2016 at Jesuit Bend Mitigation Bank

Hello, folks, I’m back for a rare blog post but it’s never too late to share the unique rewards of mitigation banking. Below I have posted video and here are some photos of the Jesuit Bend Mitigation Bank in Louisiana as it completes Year One monitoring. As the ecology matures, Jesuit Bend has a lot to teach anyone who is interested in coastal restoration. Simply viewing the project is informative.

This time last year Dredge Florida was roughly halfway finished with the 100 day dredging phase. Then in January we planted 211,000 pots of marsh grass. Today the site is meeting all interim success criteria, with thriving vegetation and proper elevations.

If you are only here for sport, check out the gator hunt at Jesuit Bend in late September and here for the kill shots.

Jesuit Bend profiled in ‘good news’ Christmas Day Wall Street Journal Op-Ed

Gulf Coast writer Quin Hillyer did an incredible job making Jesuit Bend’s complex story interesting and readable in an op-ed last week. Ecological facts, policy insight, local perspective and technical specs all wrapped up with a bow. We are thrilled and grateful at RS to be a good news item in America’s largest newspaper on Christmas Day.

Here is the link at WSJ.com.

How Markets Can Restore Louisiana¹s Marshes – WSJ[11] by Restoration Systems, LLC

New Orleans Public Radio and The Advocate cover Jesuit Bend and mitigation banking

Tegan Wendland of WWNO, the New Orleans public radio station, and Amy Wold of the Baton Rogue and New Orleans Advocate, did nice work with recent stories concerning Jesuit Bend and the mitigation industry. I sometimes feel for reporters covering mitigation banking. By necessity, they must explain the regulatory and policy background of banking, which, if properly done, takes at least a few minutes or several columns of print. And then, somewhere in the story, an actual mitigation bank and commercial enterprise must be described, with all the financial, ecological and regulatory context that entails. Tegan manages the challenge well in this segment. I was also excited to see that she used an RS video and photo, it is hard for reporters to catch some of the best scenes during the construction process, so the use of our digital material is always welcome.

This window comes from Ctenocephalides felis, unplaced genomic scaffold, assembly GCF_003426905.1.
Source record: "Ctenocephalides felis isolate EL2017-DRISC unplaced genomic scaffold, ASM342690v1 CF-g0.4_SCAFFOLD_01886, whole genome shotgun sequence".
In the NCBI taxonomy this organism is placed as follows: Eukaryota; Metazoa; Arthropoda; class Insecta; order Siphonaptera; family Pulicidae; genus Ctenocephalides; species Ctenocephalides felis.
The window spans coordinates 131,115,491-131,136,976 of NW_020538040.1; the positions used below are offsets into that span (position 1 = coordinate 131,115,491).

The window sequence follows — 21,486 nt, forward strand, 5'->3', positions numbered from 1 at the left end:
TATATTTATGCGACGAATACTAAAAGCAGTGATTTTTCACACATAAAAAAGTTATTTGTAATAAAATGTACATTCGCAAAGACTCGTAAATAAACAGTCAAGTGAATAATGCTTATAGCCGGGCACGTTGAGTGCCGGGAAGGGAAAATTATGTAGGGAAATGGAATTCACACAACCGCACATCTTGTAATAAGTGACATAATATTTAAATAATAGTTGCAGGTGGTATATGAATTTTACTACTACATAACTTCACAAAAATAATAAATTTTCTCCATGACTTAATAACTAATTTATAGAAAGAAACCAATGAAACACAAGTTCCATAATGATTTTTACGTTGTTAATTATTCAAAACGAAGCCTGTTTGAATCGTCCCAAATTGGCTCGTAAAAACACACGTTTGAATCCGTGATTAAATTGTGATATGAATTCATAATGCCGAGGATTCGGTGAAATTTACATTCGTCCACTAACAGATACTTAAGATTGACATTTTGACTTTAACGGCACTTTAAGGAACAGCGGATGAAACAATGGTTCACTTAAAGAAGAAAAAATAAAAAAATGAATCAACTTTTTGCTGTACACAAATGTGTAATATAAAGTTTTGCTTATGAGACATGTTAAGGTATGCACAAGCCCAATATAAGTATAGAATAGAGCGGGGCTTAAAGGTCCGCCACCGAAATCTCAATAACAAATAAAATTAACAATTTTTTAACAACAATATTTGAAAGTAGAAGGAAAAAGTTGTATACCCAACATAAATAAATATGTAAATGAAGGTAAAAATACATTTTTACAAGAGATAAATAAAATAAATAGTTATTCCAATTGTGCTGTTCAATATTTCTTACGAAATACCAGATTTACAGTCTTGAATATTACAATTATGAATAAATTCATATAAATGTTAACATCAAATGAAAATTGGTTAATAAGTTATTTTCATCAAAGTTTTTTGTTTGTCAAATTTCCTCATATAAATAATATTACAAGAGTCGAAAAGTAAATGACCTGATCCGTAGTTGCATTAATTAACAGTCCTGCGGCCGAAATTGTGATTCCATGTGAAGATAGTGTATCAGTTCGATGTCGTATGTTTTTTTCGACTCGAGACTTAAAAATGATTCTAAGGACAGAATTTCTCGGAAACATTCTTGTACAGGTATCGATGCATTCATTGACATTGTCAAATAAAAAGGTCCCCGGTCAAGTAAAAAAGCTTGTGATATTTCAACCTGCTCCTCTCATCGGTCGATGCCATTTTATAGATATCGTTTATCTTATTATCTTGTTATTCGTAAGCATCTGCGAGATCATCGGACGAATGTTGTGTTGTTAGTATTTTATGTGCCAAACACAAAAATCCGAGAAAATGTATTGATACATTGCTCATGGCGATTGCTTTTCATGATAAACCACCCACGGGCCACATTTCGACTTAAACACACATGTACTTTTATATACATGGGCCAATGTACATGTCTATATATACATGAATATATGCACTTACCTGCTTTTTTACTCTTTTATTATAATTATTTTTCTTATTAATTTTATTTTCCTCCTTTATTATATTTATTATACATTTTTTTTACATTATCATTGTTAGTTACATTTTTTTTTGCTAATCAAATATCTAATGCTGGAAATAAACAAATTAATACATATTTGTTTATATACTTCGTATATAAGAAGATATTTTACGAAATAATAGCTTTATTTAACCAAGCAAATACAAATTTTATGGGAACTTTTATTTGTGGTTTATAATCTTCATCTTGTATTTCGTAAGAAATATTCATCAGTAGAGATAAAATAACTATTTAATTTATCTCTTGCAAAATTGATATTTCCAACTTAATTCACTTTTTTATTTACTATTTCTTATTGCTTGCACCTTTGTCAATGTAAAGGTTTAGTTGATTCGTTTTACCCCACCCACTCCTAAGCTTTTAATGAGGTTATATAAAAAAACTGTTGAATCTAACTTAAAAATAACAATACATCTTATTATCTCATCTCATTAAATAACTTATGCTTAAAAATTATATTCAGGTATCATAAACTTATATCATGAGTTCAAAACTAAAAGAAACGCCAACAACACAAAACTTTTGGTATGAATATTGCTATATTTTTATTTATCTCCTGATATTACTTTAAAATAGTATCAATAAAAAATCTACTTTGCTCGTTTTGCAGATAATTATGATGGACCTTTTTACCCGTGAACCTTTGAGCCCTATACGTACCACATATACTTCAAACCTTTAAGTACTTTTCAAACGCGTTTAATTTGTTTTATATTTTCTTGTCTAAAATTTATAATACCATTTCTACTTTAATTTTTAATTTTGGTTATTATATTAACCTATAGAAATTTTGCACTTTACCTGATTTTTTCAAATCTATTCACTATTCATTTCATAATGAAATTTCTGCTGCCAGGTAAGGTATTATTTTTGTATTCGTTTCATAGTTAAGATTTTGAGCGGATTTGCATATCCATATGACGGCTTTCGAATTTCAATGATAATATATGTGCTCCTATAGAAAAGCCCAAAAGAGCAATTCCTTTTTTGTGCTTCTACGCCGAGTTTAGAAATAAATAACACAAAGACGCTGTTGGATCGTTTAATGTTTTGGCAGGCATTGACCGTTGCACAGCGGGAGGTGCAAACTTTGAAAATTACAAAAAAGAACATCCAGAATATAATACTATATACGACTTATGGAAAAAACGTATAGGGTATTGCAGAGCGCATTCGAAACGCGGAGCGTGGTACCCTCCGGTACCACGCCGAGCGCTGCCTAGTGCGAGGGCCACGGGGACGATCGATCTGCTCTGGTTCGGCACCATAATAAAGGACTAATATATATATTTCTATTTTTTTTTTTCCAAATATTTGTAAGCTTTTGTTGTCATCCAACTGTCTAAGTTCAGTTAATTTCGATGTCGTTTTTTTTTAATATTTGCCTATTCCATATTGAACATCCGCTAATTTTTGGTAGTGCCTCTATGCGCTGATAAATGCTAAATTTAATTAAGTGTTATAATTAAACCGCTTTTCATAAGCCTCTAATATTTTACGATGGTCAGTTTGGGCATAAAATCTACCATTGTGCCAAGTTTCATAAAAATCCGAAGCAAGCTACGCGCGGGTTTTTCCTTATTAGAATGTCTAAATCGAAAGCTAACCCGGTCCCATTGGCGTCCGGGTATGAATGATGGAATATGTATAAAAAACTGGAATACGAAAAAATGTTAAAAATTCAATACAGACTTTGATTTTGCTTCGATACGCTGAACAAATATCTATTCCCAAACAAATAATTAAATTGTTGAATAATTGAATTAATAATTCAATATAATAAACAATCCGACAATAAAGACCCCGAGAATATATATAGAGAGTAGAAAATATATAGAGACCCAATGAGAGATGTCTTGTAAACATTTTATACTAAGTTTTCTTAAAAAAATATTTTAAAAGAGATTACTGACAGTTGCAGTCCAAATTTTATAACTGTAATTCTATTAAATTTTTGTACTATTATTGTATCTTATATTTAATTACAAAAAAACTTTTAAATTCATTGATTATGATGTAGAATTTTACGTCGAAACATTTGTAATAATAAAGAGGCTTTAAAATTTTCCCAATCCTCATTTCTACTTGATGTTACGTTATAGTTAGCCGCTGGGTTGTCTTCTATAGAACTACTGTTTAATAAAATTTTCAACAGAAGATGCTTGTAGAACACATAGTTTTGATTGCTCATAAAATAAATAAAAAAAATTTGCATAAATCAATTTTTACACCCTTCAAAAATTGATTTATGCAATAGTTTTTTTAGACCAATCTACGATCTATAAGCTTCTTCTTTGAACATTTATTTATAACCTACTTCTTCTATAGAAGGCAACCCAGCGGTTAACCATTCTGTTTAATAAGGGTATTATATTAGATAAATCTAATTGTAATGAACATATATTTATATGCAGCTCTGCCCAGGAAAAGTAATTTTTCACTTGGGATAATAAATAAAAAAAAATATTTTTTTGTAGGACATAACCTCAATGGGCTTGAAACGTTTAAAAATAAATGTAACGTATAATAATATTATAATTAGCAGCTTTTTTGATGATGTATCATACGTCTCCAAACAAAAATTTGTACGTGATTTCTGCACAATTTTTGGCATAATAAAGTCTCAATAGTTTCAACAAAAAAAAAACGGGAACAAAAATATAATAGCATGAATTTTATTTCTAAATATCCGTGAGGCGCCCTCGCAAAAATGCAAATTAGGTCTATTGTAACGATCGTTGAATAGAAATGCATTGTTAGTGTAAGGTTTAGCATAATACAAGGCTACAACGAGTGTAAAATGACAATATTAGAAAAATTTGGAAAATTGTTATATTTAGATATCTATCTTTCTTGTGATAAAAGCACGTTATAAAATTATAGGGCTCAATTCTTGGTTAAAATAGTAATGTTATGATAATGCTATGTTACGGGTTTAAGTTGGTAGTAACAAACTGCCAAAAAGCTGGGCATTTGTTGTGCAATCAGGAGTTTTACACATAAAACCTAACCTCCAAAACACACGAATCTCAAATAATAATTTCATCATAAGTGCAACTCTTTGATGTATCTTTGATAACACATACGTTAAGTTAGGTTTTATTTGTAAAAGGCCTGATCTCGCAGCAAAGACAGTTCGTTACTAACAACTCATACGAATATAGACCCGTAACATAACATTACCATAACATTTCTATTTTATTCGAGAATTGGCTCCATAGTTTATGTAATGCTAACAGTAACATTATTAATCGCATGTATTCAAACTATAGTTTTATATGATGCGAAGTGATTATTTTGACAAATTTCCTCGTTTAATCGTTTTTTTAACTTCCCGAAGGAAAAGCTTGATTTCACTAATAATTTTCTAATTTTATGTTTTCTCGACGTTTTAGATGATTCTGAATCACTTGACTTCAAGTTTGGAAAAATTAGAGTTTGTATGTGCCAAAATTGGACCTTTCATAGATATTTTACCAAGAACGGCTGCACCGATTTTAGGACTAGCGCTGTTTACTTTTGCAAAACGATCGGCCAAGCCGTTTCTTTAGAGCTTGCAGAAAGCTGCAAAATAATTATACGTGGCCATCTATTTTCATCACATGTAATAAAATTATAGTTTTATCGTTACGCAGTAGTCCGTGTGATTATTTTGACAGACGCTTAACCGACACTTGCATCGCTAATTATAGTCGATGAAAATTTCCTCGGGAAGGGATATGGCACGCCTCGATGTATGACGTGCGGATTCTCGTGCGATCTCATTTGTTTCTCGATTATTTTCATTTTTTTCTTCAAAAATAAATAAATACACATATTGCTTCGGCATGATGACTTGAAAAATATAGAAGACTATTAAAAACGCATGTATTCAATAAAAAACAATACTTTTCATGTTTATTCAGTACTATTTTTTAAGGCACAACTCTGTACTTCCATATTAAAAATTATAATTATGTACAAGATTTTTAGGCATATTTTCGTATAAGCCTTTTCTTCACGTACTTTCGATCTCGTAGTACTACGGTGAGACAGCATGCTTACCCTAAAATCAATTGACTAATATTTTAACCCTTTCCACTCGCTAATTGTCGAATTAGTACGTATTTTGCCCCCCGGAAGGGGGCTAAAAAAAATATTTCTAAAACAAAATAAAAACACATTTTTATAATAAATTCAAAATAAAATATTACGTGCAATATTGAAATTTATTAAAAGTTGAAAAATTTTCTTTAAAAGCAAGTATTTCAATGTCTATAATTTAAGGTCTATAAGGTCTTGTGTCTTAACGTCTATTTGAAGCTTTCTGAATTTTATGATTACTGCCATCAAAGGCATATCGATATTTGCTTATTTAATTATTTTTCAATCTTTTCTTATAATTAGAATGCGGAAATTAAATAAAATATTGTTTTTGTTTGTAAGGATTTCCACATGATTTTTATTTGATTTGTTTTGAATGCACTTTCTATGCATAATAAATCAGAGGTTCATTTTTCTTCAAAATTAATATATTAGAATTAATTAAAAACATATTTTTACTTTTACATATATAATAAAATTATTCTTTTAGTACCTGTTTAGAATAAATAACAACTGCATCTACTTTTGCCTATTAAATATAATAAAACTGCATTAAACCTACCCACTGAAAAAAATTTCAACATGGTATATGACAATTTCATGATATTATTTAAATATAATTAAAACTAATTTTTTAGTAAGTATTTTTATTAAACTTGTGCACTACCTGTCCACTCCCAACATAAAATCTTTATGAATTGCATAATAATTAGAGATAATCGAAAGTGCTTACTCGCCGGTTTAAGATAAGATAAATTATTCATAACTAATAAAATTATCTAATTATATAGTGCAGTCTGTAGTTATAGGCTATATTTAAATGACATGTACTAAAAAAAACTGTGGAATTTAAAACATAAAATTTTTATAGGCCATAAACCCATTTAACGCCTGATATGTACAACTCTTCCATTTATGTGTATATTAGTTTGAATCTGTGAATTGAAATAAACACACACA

On the radio segment, it was disappointing to hear Mark Davis of Tulane give faint praise (at best) to mitigation banking. And I hope his quote that a mitigation bank is not “true restoration” was abbreviated from a fuller discussion. I think he was attempting to communicate that a mitigation bank cannot be counted as “additive” to the wetland resource base since other acres — potentially equal acres — are permitted for destruction. That is true to an extent, but begs the question, should we not compensate for damage simply because it might only result in no-net-loss? He answers that question in an earlier statement, saying such impacts would be avoided and minimized…in “a perfect world.” Hmmmm.

wwno logo

WNNO: Restoration Work Profitable For ‘Mitigation Banks’

By TEGAN WENDLAND, November 23, 2015

There is a giant pipe that runs four miles from the Mississippi River over land to an expanse of open water just south of Belle Chasse on the West Bank. Rich murky river water spews from the pipe, so that the mud will settle and build new land. This open water used to be healthy marsh.

George Howard, a North Carolinan with a hearty laugh, plans to make it healthy again. He’s the CEO of Restoration Systems.